5 March 2015
Transcript - #2015011, 2015

In the role of: Parliamentary Secretary to the Treasurer [23 December 2014 - 20 September 2015]

Interview with Kieran Gilbert, AM Agenda, Sky News

GILBERT:

This is AM Agenda. The Treasurer Joe Hockey will be introducing the five year Intergenerational Report a bit later. He will be releasing it at midday today publicly. A lock-up for the gallery journalist kicking off in a bit over an hour from now. The Treasurer this morning let the cameras in as he was accompanied by the Finance Minister and The Parliamentary Secretary to the Treasurer as well. Let’s have a look.

TREASURER:

The interesting thing is this will start the national conversation about our destiny and how every single Australian can influence our future. The wisdom of Australia’s future isn’t coming out of this building, it’s coming for the people of Australia, it’s coming from innovation and new medical research, new technology, greater workforce participation by women and older Australians. That’s going to help to drive the growth of our economy that will build prosperity and that’s very exciting. We are all going out to talk to the world and to talk to Australia about how we can engage in a conversation about our future.

GILBERT:

And from that office to this studio The Parliamentary Secretary to the Treasurer Kelly O’Dwyer, joins us as does Labor frontbencher Bernie Ripoll. Kelly the Treasurer said some of this information is going to knock Australians of their seats. What’s the information that is going to be so such a surprise do you think?

O’DWYER:

Well look firstly, let me say this is a very important document. It’s the start of a really critical conversation. The Intergenerational Report is a stocktake on where Australia is right now and where we’re heading, and there are a number of different paths that we can choose on that journey. The first path was the path that was set by Labor and that’s been modelled. Now, this is what’s going to knock people’s socks off. That is, if we had continued along the trajectory set by Labor, the net debt to GDP would have gone up to 122 percent by 2054. Now that is just below Greece and it is certainly ahead of Spain and a number of other European countries. If we continue on the path that we are currently on, the status quo that we have currently legislated, we would still see net debt to GDP at around 60 percent, which is again about equivalent to Spain. But if we commit to a reform path, we are actually not only going to be able to pay back that debt by about around 2030 or thereabouts, but we are going to be able to then start insuring that we can return payments to people through income tax cuts in the years beyond that, and that’s going to help grow our economy. Why is it important? Well it’s an important document because it sets this framework out. But it’s also important to understand that the assumptions in this document are really critical too. It assumes that we are going to continue along the path of uninterrupted economic growth so there is no margin for error here. There is no margin for error if there is a global downturn or a global shock. Now the Labor Party doesn’t seem to accept this…

GILBERT:

So it could be even worse than that? The projections that you are saying on net debt that we are going to be comparable to the countries of Europe that could be, that that scenario could be even worse?

O’DWYER:

It could be even worse and you only need to take a very small case study, a case study like Ireland for instance. Where you see that just before the Global Financial Crisis they had net debt to GDP of around about 11 per cent. We are around about just over 15 per cent right now. In six short years that shot up to 90 percent because they had a global downturn and their budget suffered. Now when your budget suffers your choices are reduced, and when your choices are reduced the people who actually get hurt are the most vulnerable people in our society.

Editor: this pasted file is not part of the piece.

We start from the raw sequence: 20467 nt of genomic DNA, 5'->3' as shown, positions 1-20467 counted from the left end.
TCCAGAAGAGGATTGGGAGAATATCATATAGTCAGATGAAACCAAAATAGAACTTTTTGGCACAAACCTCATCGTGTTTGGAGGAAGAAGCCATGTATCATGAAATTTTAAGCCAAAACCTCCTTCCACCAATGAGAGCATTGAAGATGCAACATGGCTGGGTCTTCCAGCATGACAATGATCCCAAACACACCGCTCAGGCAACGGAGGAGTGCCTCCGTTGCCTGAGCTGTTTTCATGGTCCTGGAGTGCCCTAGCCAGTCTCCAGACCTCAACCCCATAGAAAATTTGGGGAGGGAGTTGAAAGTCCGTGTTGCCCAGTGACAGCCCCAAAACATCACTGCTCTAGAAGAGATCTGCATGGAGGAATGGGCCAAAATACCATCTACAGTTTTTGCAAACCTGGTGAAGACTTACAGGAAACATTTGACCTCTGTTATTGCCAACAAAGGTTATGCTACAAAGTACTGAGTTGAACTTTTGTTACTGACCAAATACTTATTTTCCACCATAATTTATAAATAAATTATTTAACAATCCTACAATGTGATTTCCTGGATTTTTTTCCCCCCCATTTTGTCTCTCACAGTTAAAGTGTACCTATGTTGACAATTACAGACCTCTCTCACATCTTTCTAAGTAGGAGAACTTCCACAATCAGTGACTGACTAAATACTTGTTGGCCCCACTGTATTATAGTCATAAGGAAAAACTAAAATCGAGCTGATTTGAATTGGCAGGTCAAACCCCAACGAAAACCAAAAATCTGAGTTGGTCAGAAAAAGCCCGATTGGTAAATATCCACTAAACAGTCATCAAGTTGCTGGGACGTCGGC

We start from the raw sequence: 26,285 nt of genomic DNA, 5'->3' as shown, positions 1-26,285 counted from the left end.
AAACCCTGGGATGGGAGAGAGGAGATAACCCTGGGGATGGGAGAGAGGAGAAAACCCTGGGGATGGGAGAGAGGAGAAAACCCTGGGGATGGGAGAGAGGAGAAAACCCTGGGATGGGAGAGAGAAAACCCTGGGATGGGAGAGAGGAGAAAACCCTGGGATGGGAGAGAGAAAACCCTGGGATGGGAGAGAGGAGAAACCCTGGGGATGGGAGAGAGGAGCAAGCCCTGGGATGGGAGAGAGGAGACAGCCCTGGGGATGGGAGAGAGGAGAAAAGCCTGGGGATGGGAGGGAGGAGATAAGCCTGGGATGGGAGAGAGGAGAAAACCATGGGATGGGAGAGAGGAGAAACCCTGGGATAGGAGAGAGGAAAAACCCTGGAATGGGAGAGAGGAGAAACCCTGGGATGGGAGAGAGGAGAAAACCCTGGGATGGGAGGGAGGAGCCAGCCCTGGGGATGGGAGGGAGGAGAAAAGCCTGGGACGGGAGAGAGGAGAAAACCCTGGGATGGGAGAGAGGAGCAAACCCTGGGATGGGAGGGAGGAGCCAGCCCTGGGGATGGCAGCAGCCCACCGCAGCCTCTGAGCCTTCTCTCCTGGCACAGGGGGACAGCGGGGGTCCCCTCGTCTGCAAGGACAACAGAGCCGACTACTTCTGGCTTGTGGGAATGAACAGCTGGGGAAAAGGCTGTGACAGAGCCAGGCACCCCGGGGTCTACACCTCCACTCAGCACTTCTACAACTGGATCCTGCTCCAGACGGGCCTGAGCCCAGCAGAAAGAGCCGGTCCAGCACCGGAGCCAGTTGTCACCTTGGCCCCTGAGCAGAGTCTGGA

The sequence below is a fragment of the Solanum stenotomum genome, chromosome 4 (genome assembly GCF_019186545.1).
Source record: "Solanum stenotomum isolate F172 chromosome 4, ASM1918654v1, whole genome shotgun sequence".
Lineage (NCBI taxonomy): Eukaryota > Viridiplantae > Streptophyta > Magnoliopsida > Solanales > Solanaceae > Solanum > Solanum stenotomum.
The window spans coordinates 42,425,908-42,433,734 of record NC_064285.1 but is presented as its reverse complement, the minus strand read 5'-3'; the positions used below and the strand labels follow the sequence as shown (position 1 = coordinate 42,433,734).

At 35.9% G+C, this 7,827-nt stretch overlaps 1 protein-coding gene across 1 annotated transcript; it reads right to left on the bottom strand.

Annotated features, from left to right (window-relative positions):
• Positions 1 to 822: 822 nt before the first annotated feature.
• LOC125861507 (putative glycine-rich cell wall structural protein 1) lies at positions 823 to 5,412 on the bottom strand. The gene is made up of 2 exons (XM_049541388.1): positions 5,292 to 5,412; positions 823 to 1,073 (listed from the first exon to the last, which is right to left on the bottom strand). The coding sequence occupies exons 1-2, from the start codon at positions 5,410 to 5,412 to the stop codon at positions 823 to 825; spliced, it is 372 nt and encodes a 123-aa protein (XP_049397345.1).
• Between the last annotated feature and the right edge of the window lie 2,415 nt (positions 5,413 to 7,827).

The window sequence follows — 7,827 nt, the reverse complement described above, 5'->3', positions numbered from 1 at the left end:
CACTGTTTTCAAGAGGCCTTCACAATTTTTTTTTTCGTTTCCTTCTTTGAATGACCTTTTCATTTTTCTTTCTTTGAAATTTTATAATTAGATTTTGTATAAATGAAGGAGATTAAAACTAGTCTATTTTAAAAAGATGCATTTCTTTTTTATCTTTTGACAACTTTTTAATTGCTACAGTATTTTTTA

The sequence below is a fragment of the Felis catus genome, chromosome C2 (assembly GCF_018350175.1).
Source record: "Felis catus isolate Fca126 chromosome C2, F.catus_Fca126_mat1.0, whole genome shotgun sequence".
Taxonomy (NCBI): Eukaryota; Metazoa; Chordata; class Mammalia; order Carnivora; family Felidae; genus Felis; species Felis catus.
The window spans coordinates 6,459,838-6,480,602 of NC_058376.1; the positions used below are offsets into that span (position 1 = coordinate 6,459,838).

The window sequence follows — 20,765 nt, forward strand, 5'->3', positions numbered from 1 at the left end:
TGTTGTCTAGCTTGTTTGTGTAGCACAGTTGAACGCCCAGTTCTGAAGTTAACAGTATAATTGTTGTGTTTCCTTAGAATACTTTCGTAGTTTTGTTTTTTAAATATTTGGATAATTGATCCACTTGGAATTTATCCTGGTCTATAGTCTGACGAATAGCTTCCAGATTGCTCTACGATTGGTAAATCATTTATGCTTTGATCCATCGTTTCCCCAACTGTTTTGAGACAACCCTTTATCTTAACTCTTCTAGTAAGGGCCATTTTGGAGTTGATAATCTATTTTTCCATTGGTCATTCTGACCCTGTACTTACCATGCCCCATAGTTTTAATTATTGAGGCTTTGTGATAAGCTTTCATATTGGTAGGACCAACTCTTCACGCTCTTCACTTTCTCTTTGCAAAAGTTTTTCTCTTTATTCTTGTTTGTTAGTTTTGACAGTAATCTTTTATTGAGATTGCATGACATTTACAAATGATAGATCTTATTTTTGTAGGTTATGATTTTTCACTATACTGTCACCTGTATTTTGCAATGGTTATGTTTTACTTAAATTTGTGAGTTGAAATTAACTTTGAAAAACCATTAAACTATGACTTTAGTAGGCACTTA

GILBERT:

Let’s hear Bernie’s response to this because those warnings on the current trajectory are, well they are as Kelly says, there is a pretty potent point that the Governments got here.

RIPOLL:

Well Kieran let’s get some facts right. The Intergenerational Report is a complete work of fiction. It’s been disowned by Treasury. The Head of Treasury has said this is a work of the Treasurer. It has been disowned by the head of The Fiscal Group who also said this is a work of the Treasurer. And it contains in it budget measures which the Government have now dropped and dumped – significant ones including the GP Tax. So they can’t go out there with this work of fiction and say in 2055 this will be what it is. Now Kieran in the past the Intergenerational Report has been a bipartisan report that looked at some serious matters that Australia will have to deal with in the future. For example, the last one said that there will be twice as many 65 year olds as there are today, there will be four times as many 85 year olds as there are today, and while there’s about five people in the workforce for everyone aged over 65, we expect in 2050 there will only be two point seven. These are the serious matters that the Government should be dealing with and that’s what I talk about when I talk about the Intergenerational Report. I don’t talk about Labor or Liberal because I don’t want to politicise what is an important document for the country.

GILBERT:

When you say it’s a work of fiction, what specifically, given it’s only going to be released later today, and I’m not sure if you have had a chance to read it.

RIPOLL:

I haven’t.

GILBERT:

So how can you say it’s a work of fiction?

RIPOLL:

Well how can anyone say that it isn’t when they head of Treasury has disowned it? What it should be done, the Intergenerational Report should not be about bashing one Party or about making predictions to 2025.

O’DWYER:

It’s not about bashing anyone.

RIPOLL:

It should be done by the independent Parliamentary Budget Office and kept independent. Projecting out to 2055 is a long, long way away and that should be based around what Australia will look like and where we’re headed but as we already know…